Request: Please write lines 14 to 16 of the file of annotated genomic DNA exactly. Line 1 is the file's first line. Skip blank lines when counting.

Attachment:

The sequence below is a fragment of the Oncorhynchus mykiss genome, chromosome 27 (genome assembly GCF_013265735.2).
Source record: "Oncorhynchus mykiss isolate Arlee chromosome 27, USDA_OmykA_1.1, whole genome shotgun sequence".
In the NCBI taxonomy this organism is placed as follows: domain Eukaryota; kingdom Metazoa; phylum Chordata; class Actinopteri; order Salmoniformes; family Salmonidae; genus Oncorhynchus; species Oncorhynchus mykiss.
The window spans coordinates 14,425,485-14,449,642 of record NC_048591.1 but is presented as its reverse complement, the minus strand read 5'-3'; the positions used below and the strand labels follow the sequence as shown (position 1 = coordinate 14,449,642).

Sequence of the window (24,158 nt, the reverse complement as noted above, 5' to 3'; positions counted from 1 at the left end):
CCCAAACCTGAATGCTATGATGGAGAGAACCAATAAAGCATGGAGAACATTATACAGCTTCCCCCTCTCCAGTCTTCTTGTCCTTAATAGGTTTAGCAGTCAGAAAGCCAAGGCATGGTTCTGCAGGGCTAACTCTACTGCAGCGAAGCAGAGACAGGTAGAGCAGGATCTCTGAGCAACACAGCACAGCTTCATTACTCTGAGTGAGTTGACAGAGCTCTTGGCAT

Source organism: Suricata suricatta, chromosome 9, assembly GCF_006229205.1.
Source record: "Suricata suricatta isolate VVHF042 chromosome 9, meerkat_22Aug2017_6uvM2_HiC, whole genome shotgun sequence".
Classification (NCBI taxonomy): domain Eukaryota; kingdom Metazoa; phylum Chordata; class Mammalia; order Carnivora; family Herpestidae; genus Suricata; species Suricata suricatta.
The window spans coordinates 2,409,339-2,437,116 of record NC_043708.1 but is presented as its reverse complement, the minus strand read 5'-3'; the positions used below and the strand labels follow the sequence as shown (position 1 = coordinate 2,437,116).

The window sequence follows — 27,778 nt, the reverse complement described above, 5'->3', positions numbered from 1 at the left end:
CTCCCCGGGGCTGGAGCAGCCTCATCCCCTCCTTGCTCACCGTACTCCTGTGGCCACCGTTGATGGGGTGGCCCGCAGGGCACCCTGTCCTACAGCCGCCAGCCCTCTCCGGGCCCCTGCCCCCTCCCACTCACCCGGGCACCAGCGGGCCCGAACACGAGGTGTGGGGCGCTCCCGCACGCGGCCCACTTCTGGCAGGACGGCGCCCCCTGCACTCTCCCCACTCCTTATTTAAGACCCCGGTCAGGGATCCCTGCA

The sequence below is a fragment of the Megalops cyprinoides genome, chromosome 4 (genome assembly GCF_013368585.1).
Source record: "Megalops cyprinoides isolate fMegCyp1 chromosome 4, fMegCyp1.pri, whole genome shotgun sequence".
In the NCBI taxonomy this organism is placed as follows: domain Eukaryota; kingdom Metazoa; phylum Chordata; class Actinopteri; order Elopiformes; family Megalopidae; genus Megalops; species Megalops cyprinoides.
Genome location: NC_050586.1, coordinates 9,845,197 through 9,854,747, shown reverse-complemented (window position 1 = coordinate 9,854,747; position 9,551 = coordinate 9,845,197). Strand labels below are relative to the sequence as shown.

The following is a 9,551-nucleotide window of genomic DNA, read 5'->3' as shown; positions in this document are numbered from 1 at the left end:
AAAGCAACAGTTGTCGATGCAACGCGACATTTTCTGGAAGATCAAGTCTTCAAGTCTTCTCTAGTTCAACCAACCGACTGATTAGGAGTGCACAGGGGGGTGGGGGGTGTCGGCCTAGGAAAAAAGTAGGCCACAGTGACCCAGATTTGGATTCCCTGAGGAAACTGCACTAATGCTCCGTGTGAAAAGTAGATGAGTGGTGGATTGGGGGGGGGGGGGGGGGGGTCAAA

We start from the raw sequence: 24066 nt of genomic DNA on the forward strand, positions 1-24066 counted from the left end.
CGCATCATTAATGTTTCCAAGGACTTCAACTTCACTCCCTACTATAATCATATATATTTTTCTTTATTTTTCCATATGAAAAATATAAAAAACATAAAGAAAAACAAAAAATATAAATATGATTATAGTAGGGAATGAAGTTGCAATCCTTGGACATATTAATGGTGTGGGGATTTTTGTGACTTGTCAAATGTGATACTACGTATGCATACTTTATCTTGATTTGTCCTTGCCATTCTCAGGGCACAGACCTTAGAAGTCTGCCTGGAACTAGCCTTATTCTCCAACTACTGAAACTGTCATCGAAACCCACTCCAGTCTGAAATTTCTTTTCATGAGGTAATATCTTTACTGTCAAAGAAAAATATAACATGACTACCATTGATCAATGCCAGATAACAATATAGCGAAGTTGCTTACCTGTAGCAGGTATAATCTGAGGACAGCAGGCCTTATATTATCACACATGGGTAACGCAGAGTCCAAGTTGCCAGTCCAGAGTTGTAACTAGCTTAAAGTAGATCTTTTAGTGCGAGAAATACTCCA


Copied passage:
Source record: "Megalops cyprinoides isolate fMegCyp1 chromosome 4, fMegCyp1.pri, whole genome shotgun sequence".
In the NCBI taxonomy this organism is placed as follows: domain Eukaryota; kingdom Metazoa; phylum Chordata; class Actinopteri; order Elopiformes; family Megalopidae; genus Megalops; species Megalops cyprinoides.
Genome location: NC_050586.1, coordinates 9,845,197 through 9,854,747, shown reverse-complemented (window position 1 = coordinate 9,854,747; position 9,551 = coordinate 9,845,197). Strand labels below are relative to the sequence as shown.